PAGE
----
Director Jon Braver’s expertise with live stunt work shines through as actors literally fly through the air in the confines of the old home.  The jaw-dropping first sequence on the stairs in the living room had our group asking, “How the heck did they do that?”  Even more impressive is that minutes later we were racing up the same steps, and there wasn’t a single trace of rigging or infrastructure to be found that would give away the secret of how the illusion was pulled off. We won’t give away the details here, but suffice it to say that the quality of the special effects and stunts in this experience are of a professional quality you’d expect to only find in the movies or a perhaps a Broadway show.

While you are waiting for your “Treatment,” you can relax in the side garden where old movies are shown on the side of the house.


The actors were particularly fun and sinister.  They have the difficult job of conveying a multi-layered storyline, while at the same time offering an anchor to the experience.   You can tell these folks are having a great time interacting with the guests as well as their fellow actors. Frank Weitzel, as the Gravekeeper, was great fun to interact with. Another notable was Cindy Clark who portrayed Grandmother.  Ms. Clark’s portrayal of the insane matriarch was enough to make our skin crawl. But the stand out performance during our visit was actor Laura Diamond, who portrayed Anna Lowell. She guided our group through the house with a compelling, yet mysterious, allure and grave sense of danger.

The experience lasts just about one half hour, depending on the group. At just 10 people per group, that means that this attraction can serve only 20 people every hour (at most). And while the ticket price may seem steep at $45 per person, it’s a bargain when you put the experience in context with the size of the staff, theatrical effects, level of interaction and overall entertainment value. This experience is unlike any other play or haunted house you have ever been to.  You are not part of a long line of people being processed through a series of scary set pieces.  You are guaranteed to be an active participant in a fun, fast-paced, and truly inventive experience that will stick with you long after you depart.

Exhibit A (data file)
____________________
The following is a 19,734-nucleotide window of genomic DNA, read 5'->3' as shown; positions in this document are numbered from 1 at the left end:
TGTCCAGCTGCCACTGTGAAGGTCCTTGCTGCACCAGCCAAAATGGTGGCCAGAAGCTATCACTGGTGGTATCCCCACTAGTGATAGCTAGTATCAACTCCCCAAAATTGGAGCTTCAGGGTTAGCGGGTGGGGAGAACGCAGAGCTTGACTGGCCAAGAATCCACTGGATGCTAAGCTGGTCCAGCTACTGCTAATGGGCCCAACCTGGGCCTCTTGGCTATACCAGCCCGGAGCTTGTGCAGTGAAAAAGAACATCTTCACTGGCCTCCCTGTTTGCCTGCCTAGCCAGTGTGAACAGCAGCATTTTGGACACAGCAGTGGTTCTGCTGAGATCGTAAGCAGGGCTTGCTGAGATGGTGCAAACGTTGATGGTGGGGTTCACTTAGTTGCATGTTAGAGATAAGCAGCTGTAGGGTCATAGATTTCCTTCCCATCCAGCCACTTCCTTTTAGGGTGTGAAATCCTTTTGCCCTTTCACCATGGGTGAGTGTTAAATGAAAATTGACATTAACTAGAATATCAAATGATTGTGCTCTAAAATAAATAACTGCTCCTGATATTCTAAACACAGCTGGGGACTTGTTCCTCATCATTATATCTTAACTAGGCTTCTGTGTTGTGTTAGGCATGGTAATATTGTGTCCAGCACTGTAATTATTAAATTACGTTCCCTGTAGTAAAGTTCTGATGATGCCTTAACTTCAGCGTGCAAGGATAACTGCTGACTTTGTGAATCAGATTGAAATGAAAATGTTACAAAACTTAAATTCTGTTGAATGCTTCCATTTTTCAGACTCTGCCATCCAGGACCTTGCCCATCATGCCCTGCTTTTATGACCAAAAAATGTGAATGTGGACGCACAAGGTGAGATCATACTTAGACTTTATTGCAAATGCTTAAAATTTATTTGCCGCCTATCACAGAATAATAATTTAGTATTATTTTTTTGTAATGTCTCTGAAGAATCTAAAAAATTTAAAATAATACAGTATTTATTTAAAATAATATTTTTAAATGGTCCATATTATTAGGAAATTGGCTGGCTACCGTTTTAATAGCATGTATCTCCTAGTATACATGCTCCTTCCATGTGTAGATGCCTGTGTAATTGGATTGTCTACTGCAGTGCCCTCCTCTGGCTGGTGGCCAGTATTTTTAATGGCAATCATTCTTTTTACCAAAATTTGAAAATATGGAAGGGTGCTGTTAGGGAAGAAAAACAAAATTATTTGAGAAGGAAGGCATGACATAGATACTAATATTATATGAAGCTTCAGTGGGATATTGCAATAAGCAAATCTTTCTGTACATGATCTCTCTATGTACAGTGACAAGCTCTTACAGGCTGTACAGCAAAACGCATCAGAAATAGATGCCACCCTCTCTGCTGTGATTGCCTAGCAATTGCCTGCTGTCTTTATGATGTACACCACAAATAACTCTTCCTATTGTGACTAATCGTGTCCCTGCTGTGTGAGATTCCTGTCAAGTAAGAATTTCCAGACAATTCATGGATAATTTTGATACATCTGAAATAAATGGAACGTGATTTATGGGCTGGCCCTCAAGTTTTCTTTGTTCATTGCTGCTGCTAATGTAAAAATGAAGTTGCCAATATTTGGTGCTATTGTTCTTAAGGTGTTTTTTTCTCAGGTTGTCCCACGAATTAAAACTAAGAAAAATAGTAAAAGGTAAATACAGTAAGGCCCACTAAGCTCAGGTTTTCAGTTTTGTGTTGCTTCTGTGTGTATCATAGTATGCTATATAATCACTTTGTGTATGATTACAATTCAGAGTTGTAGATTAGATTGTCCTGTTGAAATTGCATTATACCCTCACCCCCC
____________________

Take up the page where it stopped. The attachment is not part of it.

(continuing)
Some tips. Due to the low capacity, all tickets must be purchased in advance. Also, parking is a bit of an issue as this is a popular show takes place in a neighborhood full of homes.  Do not be surprised if you have to park several blocks away from the venue. Finally, keep in mind that the experience is not wheelchair/handicapped accessible. You will be running up and down narrow stairwells and dark passageways and your heart will be racing as you rush from room to room in your attempt to escape the dangers chasing you. So, if you aren’t physically capable of those rigors, this is definitely NOT the event for you.

Delusion has been extended, once again, and will run on November 30th, December 1st and 2nd, and December 7th, 8th, and 9th. This is the very last extension and the show must close on the 9th. Forget Halloween, this is the sort of haunted theater experience which transcends any season. We strongly urge those of you who love a good scare to GET YOUR TICKET TO THIS UNIQUE HAUNTED EXPERIENCE NOW!  Tickets are extremely limited and will sell out very quickly.

Delusion sits at the top of the pyramid of haunted experiences in a region filled with high quality options. One part show, one part haunt, and one part special effects spectacular, Delusion is the most well rounded haunt experience of the year. Simply TERRORific!

Have you visited Delusion? We’d love to hear your thoughts in the comments section below.